Friday, May 29, 2009

`The Very Sewers of the Intellect'

The words written on the blackboard of the high-school history class left me chilled:

All Quiet on the Western Front
Idealism vs. disillusionment”

With visions of Lew Ayres and his damned butterfly dancing in my head, I briefly contemplated a career in the carwash industry. I wondered who had resurrected this pious claptrap when the answer walked in the door. She wore a generously cut Hawaiian shirt, delivered “high fives” to students and addressed one of them as “man.” After more of the same she launched into a Power Point-assisted lecture devoted to the 20th century. I’ve preserved the most lustrous of her pearls:

“A depression is kind of like a low budget of money.”

“Out of [World War I] came these who, like, say, `How does this happen?’”

“James Joyce reflected Freud’s ideas about the mind.”

“[Nietzsche] was very out there in his thinking.”

“During the war there was a wonderful poet there. He wrote A Raisin in the Sun. What was his name?”

“Stalin was in charge in Russia during World War I. What was his buddy’s name? Lenin!”

“Mussolini was an arrogant sort of guy. Very talkative.”

“A Farewell to Arms is about Italy during World War II.”

“I think my brother has read Mein Kempf [sic] nine times. He was an economics major.”

All of this was accompanied by the non-stop, non-sequitur commentary of the students – those who were conscious. At one point, a boy spat on the girl seated next to him and she punched him in the head. The teacher made her stand in the hall and “breathe deeply” for several minutes. At the end of class she played 15 minutes of All Quiet on the Western Front, though not the happy ending to Remarque’s pieties and Ayer’s over-emoting. I’m reluctant to bring out the big guns, but three years before Remarque published his novel in Germany, H.L. Mencken wrote “The Lower Depths,” a still-timely excoriation of “the slums of pedagogy,” specifically English teachers:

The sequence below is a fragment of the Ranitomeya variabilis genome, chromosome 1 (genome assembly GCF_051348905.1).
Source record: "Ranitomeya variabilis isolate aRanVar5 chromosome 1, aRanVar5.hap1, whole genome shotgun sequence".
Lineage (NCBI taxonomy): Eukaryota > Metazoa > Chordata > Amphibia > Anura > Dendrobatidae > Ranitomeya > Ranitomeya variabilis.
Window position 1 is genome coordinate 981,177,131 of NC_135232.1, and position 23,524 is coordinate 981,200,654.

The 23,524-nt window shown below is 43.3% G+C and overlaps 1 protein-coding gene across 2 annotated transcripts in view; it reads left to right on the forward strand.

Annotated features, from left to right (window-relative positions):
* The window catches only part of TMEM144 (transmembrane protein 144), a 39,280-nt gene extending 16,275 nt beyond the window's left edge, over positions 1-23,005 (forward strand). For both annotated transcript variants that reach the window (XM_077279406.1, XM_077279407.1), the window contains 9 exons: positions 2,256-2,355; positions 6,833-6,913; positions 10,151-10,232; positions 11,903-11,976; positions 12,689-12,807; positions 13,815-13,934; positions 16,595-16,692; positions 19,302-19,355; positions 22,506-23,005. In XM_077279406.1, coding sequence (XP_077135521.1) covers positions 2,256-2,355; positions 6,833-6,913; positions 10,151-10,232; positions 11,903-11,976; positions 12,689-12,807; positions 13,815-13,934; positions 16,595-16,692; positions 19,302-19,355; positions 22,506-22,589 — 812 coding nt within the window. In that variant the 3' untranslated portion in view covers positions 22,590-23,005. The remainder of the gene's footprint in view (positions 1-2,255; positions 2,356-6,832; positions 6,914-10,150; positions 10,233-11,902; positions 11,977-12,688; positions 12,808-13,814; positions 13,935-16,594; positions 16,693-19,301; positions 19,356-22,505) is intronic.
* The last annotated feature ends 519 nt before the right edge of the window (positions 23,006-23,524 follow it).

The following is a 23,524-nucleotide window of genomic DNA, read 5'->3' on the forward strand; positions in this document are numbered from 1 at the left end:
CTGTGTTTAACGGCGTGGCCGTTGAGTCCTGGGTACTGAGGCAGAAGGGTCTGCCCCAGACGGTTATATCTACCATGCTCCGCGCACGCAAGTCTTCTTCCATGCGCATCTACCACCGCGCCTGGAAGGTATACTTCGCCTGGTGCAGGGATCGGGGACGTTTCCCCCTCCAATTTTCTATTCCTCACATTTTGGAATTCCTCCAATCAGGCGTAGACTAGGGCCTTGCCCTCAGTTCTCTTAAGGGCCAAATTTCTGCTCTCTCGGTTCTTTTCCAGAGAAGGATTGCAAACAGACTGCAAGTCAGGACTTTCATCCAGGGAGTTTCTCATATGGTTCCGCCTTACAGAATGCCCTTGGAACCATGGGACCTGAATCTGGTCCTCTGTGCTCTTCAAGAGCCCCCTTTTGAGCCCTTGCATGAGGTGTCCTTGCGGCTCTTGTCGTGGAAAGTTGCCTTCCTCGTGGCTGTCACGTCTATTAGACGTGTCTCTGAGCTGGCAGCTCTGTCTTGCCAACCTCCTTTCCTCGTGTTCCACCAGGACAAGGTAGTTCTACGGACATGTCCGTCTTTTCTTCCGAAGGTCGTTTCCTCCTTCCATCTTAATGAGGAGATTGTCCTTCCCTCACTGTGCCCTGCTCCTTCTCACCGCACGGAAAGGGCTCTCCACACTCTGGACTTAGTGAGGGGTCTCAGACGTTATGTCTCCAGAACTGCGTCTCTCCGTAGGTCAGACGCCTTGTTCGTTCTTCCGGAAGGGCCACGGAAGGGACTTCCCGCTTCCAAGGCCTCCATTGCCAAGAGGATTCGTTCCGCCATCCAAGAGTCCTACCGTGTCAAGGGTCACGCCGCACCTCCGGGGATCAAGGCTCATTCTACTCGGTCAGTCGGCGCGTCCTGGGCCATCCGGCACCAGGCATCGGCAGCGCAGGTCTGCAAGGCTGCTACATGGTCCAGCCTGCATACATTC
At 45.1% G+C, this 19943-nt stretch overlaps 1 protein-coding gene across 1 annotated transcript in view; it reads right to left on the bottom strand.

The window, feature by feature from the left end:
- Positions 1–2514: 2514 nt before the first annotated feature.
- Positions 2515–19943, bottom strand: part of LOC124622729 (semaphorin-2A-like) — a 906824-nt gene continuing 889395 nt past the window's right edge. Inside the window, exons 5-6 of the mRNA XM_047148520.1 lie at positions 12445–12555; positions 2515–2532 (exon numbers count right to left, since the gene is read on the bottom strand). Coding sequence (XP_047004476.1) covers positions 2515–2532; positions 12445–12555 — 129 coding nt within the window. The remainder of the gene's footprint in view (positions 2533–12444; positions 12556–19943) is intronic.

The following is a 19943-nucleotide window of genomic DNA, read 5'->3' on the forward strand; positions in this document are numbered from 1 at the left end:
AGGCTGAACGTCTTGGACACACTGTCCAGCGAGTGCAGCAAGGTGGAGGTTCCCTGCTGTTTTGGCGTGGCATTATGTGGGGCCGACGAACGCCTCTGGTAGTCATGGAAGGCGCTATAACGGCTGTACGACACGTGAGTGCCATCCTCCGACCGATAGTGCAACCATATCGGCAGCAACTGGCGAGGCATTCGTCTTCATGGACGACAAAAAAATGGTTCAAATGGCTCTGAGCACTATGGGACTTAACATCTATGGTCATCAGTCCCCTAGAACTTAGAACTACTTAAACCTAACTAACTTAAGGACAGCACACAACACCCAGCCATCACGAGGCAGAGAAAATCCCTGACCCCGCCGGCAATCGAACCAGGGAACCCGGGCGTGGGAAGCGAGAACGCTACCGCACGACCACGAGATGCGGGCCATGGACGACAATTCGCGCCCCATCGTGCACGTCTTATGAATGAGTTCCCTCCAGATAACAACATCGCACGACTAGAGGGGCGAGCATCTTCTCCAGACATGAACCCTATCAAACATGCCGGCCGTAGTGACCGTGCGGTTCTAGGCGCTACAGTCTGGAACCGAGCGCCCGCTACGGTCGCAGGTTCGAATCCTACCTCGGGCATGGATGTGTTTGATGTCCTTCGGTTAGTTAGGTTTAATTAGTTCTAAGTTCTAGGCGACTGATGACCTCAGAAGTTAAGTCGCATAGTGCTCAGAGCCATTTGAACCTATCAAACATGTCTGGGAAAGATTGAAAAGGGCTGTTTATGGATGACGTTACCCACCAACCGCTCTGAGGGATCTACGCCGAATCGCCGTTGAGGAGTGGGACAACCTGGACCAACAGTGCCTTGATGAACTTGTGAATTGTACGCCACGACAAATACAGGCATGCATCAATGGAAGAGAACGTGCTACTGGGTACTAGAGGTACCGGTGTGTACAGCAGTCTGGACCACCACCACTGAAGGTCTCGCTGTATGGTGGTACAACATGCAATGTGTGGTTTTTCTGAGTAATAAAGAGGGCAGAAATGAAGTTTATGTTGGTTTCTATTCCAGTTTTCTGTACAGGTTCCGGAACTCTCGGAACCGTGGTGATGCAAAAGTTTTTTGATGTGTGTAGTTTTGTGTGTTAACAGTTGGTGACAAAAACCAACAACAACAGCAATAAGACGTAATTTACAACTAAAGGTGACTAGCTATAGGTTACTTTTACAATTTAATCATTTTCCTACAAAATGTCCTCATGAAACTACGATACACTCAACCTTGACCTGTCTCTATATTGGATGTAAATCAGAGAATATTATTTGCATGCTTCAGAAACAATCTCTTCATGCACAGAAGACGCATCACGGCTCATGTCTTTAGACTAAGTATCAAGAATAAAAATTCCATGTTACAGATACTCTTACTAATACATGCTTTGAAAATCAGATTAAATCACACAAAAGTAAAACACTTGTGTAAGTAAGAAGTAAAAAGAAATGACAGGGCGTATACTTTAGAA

“It is positively dreadful to think that the young of the American species are exposed day in and day out to the contamination of such dark minds. What can be expected of education that is carried on in the very sewers of the intellect? How can morons teach anything that is worth knowing?”


Anonymous said...

Whoever certified her to be a teacher owes humanity a letter of apology.

Anonymous said...

Mencken is, of course, right. Dr. Johnson noted, as Mrs. Thrale reported, that the empty-headed are "a mill that goes without grist."

What would these students have thought of Johnson's imitation of a kangaroo?"The company stared...nothing could be more ludicrous than the appearance of a tall, heavy, grave-looking man, like Dr. Johnson, standing up to mimic the shape and motions of a kangaroo. He stood erect, put out his hands like feelers, and gathering up the tails of his huge brown coat so as to resemble the pouch of the animal, made two or three vigorous bounds across the room." (from "Samuel Johnson" by W.Jackson Bate)